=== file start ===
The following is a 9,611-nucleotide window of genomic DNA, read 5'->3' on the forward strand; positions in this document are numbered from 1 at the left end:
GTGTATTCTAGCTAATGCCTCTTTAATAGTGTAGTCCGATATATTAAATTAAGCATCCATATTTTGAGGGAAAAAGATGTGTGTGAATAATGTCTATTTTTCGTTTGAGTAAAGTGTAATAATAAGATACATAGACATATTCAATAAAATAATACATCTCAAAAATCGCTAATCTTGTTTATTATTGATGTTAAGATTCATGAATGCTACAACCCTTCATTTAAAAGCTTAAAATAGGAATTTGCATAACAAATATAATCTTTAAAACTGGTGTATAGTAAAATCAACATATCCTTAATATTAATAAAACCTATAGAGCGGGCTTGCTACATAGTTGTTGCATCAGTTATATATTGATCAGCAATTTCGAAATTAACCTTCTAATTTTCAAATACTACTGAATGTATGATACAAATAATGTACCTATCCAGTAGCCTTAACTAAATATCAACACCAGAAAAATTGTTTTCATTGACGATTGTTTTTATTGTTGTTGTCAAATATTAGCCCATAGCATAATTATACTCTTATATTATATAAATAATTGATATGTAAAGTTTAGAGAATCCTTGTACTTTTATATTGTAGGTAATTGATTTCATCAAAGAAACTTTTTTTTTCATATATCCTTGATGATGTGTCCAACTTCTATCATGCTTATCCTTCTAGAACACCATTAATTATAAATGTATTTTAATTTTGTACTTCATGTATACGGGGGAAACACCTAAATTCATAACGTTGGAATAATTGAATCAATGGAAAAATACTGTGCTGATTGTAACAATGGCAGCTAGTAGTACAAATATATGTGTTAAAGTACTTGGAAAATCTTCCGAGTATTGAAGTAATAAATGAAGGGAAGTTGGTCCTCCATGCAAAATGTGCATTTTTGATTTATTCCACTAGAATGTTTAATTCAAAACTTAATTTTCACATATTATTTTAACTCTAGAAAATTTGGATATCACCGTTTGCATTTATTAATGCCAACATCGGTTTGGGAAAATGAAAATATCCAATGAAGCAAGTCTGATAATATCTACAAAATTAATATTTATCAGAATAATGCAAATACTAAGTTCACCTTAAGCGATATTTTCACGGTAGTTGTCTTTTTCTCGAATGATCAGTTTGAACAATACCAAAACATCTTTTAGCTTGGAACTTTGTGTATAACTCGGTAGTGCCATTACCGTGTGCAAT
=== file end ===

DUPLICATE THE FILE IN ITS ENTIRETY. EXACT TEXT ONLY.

The following is a 9,611-nucleotide window of genomic DNA, read 5'->3' on the forward strand; positions in this document are numbered from 1 at the left end:
GTGTATTCTAGCTAATGCCTCTTTAATAGTGTAGTCCGATATATTAAATTAAGCATCCATATTTTGAGGGAAAAAGATGTGTGTGAATAATGTCTATTTTTCGTTTGAGTAAAGTGTAATAATAAGATACATAGACATATTCAATAAAATAATACATCTCAAAAATCGCTAATCTTGTTTATTATTGATGTTAAGATTCATGAATGCTACAACCCTTCATTTAAAAGCTTAAAATAGGAATTTGCATAACAAATATAATCTTTAAAACTGGTGTATAGTAAAATCAACATATCCTTAATATTAATAAAACCTATAGAGCGGGCTTGCTACATAGTTGTTGCATCAGTTATATATTGATCAGCAATTTCGAAATTAACCTTCTAATTTTCAAATACTACTGAATGTATGATACAAATAATGTACCTATCCAGTAGCCTTAACTAAATATCAACACCAGAAAAATTGTTTTCATTGACGATTGTTTTTATTGTTGTTGTCAAATATTAGCCCATAGCATAATTATACTCTTATATTATATAAATAATTGATATGTAAAGTTTAGAGAATCCTTGTACTTTTATATTGTAGGTAATTGATTTCATCAAAGAAACTTTTTTTTTCATATATCCTTGATGATGTGTCCAACTTCTATCATGCTTATCCTTCTAGAACACCATTAATTATAAATGTATTTTAATTTTGTACTTCATGTATACGGGGGAAACACCTAAATTCATAACGTTGGAATAATTGAATCAATGGAAAAATACTGTGCTGATTGTAACAATGGCAGCTAGTAGTACAAATATATGTGTTAAAGTACTTGGAAAATCTTCCGAGTATTGAAGTAATAAATGAAGGGAAGTTGGTCCTCCATGCAAAATGTGCATTTTTGATTTATTCCACTAGAATGTTTAATTCAAAACTTAATTTTCACATATTATTTTAACTCTAGAAAATTTGGATATCACCGTTTGCATTTATTAATGCCAACATCGGTTTGGGAAAATGAAAATATCCAATGAAGCAAGTCTGATAATATCTACAAAATTAATATTTATCAGAATAATGCAAATACTAAGTTCACCTTAAGCGATATTTTCACGGTAGTTGTCTTTTTCTCGAATGATCAGTTTGAACAATACCAAAACATCTTTTAGCTTGGAACTTTGTGTATAACTCGGTAGTGCCATTACCGTGTGCAAT